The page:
MLST analysis showed that a total of nine STs and seven CCs were identified. Among them, a novel STs (derived from fish) was found and submitted to the S. agalactiae MLST database. This ST (ST891) was the most common (n = 20, 35.7%) among isolates. Isolates from different hosts could be classified into different clonal complexes, except CC103, which possessed three STs (ST103, ST486, ST651) detected in human, bovine, and fish isolates. Sixteen human isolates had several sequence types including ST19, ST61, ST10, ST199, and ST651. In contrast, the two rabbit isolates belonged to ST7, which was the first time to be confirmed. A total of 18 PFGE types were identified in this study. Each cluster was associated with a single isolate source, except the cluster P, which contained human and bovine isolates. However, isolates from different hosts still presented quite dramatic PFGE typing diversity. The PFGE result in this study is in line with a previous observation (23) where S. agalactiae isolated from different hosts exhibit high genetic diversity and few relationships.

Additionally, the serotypes had no obvious correlation with STs and PFGE types. The genetic analysis showed that isolates of serotype Ia were distributed in different STs and PFGE types. Serotype III included both ST19 and ST61, which was also grouped in four clusters (C, M, N, P). Furthermore, the same ST/CPS type could be grouped in different PFGE patterns. For example, ST103/Ia contained isolates from bovine (n = 6) and fish (n = 2), and was grouped in two different PFGE clusters (L and R). In addition, the ST19/III contained isolates from human (n = 2) and fish (n = 4) and were grouped in cluster C and N. Therefore, the bovine-fish isolates of ST103/Ia and the human-fish isolates of ST19/III may not be able to infect each other. This finding contradicts previous research suggesting that serotype III in human strains can infect fish (10). Additional research is needed for investigating the possibility of S. agalactiae isolated from human, rabbit, bovine, and fish cross infecting. If cross-infection is possible, future research should attempt to identify the responsible genes, which could lead to gene-editing therapies that limit zoonotic transmission.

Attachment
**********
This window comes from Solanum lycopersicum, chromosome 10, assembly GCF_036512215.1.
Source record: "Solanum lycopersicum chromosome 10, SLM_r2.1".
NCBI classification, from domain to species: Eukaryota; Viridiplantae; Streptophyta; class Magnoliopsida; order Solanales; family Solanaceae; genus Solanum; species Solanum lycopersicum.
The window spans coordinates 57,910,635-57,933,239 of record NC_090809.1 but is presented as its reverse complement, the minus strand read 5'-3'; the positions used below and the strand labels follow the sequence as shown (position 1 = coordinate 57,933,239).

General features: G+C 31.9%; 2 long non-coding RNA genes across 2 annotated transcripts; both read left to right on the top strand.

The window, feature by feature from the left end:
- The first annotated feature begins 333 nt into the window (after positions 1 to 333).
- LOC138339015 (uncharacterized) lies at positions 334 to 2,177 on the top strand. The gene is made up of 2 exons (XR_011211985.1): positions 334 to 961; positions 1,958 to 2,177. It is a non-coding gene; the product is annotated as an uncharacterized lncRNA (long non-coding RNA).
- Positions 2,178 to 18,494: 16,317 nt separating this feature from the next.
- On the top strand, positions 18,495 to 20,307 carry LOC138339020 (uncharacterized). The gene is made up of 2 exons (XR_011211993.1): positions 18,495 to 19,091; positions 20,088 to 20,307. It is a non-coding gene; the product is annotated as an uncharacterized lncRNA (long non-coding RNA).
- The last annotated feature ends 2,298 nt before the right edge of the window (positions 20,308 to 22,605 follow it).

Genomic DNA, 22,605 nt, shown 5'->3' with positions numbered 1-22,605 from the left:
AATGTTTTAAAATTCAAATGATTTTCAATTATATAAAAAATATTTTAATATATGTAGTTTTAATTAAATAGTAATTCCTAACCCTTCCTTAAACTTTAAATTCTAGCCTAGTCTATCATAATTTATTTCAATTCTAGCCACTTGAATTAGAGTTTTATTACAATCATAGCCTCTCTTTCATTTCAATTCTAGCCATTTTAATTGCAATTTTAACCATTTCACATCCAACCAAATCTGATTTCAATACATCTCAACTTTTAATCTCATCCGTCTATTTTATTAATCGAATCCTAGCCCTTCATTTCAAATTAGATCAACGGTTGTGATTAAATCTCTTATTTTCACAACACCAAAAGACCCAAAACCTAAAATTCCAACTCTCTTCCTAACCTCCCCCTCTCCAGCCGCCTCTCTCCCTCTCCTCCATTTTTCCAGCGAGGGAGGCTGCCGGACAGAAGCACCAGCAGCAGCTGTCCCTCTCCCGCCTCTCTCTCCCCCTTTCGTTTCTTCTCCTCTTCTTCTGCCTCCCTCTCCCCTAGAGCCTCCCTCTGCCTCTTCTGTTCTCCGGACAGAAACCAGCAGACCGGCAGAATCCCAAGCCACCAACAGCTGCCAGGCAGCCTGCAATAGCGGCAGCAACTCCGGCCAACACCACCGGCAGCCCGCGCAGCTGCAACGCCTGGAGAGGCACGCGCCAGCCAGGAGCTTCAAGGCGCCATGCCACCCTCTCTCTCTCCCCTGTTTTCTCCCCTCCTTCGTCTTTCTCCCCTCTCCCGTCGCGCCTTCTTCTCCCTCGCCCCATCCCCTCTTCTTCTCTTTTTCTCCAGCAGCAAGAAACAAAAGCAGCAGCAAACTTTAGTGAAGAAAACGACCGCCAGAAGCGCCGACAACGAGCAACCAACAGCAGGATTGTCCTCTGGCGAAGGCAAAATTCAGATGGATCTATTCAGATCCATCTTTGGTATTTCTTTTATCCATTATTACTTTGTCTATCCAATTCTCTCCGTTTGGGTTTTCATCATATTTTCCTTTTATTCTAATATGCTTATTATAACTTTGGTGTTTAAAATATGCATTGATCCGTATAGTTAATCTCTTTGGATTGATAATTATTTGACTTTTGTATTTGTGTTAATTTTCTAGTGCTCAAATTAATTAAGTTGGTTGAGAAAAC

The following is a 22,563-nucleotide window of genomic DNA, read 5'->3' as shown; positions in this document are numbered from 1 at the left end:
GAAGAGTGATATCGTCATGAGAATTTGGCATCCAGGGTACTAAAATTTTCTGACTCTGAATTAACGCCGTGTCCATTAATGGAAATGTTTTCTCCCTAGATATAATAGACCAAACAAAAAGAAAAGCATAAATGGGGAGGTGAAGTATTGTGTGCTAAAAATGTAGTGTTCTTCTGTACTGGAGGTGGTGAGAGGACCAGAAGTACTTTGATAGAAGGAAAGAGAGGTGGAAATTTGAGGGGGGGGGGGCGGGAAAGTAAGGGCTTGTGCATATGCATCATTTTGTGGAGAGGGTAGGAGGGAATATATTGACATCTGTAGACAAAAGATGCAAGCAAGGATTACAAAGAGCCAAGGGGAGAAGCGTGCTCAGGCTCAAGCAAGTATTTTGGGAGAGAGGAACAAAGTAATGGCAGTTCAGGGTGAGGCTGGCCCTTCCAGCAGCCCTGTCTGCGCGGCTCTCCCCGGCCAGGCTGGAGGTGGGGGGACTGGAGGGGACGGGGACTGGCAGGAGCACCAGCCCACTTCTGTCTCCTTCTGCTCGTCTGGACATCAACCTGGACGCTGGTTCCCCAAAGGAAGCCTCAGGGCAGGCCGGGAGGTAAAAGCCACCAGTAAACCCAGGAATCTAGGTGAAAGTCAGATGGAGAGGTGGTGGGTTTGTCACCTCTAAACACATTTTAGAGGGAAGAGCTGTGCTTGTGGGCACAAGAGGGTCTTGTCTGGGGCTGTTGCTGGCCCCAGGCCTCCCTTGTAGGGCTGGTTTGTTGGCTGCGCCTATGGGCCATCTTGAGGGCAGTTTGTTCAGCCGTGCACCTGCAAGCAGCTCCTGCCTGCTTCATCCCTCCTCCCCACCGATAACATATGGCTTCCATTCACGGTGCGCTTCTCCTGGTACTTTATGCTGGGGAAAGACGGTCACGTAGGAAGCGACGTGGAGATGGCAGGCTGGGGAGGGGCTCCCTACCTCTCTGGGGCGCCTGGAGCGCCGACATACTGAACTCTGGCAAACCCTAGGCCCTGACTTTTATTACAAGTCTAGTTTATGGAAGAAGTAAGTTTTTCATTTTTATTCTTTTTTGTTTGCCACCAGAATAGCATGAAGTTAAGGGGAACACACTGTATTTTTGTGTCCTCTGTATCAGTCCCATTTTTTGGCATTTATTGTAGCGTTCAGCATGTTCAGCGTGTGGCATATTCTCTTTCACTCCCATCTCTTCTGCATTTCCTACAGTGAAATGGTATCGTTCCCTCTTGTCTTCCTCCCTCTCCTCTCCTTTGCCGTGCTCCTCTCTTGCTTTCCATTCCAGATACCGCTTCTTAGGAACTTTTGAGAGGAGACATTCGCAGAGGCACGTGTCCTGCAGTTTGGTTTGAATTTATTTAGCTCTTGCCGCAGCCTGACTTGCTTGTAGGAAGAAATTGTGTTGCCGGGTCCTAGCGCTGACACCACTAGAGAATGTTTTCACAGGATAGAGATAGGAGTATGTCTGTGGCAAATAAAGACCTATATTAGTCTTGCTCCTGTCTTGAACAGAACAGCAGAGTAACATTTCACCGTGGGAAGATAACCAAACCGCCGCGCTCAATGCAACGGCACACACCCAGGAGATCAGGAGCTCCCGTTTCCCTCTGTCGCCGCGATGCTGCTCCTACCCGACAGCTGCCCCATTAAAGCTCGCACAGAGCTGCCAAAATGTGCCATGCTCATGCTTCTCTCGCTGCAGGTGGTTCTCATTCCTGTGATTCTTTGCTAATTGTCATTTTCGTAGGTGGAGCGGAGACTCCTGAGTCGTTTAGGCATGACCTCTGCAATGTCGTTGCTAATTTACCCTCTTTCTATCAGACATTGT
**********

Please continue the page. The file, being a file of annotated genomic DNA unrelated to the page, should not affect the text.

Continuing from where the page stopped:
5.1. Conclusion

Our results showed that serotypes, STs, and PFGE profiles had no obvious correlation with 56 isolates from a range of different hosts. The results also revealed that serotype Ia was the preponderant type of S. agalactiae isolated from four kinds of host species in China. The genetic diversity and clonal population structure were evaluated by MLST and PFGE. Nine ST and seven CC were obtained, among which ST651 from the human was a single-locus variant for ST103 from cattle, this suggested more possibilities for cross infection at genetic level. In the future, cross-infection possibility for S. agalactiae strains isolated from human, rabbit, cattle, and fish will be confirmed.

Acknowledgements

Footnotes